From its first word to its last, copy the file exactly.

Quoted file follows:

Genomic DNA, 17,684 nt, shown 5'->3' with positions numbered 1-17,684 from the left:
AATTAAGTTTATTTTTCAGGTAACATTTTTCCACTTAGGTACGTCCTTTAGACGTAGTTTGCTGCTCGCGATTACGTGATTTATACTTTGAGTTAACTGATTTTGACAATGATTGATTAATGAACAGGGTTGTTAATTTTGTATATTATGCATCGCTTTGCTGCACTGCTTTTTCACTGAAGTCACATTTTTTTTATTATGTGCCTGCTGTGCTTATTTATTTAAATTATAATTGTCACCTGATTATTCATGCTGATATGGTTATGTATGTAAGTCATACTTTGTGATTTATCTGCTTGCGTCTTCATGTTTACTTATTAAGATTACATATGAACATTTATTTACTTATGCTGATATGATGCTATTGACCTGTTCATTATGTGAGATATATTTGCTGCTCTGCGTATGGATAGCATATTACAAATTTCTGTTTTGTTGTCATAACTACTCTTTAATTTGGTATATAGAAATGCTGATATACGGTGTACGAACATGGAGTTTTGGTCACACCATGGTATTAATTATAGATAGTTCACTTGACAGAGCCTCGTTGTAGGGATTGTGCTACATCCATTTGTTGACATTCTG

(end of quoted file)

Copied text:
Genomic DNA, 17,684 nt, shown 5'->3' with positions numbered 1-17,684 from the left:
AATTAAGTTTATTTTTCAGGTAACATTTTTCCACTTAGGTACGTCCTTTAGACGTAGTTTGCTGCTCGCGATTACGTGATTTATACTTTGAGTTAACTGATTTTGACAATGATTGATTAATGAACAGGGTTGTTAATTTTGTATATTATGCATCGCTTTGCTGCACTGCTTTTTCACTGAAGTCACATTTTTTTTATTATGTGCCTGCTGTGCTTATTTATTTAAATTATAATTGTCACCTGATTATTCATGCTGATATGGTTATGTATGTAAGTCATACTTTGTGATTTATCTGCTTGCGTCTTCATGTTTACTTATTAAGATTACATATGAACATTTATTTACTTATGCTGATATGATGCTATTGACCTGTTCATTATGTGAGATATATTTGCTGCTCTGCGTATGGATAGCATATTACAAATTTCTGTTTTGTTGTCATAACTACTCTTTAATTTGGTATATAGAAATGCTGATATACGGTGTACGAACATGGAGTTTTGGTCACACCATGGTATTAATTATAGATAGTTCACTTGACAGAGCCTCGTTGTAGGGATTGTGCTACATCCATTTGTTGACATTCTG